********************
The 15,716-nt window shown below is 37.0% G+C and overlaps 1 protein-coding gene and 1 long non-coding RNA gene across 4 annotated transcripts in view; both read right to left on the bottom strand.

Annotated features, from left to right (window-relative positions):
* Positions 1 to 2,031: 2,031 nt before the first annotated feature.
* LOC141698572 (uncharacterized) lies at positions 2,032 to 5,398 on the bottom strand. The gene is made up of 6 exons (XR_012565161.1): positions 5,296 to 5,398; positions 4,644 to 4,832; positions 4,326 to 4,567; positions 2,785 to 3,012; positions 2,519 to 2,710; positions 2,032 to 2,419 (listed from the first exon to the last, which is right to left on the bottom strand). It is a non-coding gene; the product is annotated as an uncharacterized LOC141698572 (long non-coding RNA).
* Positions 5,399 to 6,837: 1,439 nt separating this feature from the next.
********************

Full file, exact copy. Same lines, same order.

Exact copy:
The 15,716-nt window shown below is 37.0% G+C and overlaps 1 protein-coding gene and 1 long non-coding RNA gene across 4 annotated transcripts in view; both read right to left on the bottom strand.

Annotated features, from left to right (window-relative positions):
* Positions 1 to 2,031: 2,031 nt before the first annotated feature.
* LOC141698572 (uncharacterized) lies at positions 2,032 to 5,398 on the bottom strand. The gene is made up of 6 exons (XR_012565161.1): positions 5,296 to 5,398; positions 4,644 to 4,832; positions 4,326 to 4,567; positions 2,785 to 3,012; positions 2,519 to 2,710; positions 2,032 to 2,419 (listed from the first exon to the last, which is right to left on the bottom strand). It is a non-coding gene; the product is annotated as an uncharacterized LOC141698572 (long non-coding RNA).
* Positions 5,399 to 6,837: 1,439 nt separating this feature from the next.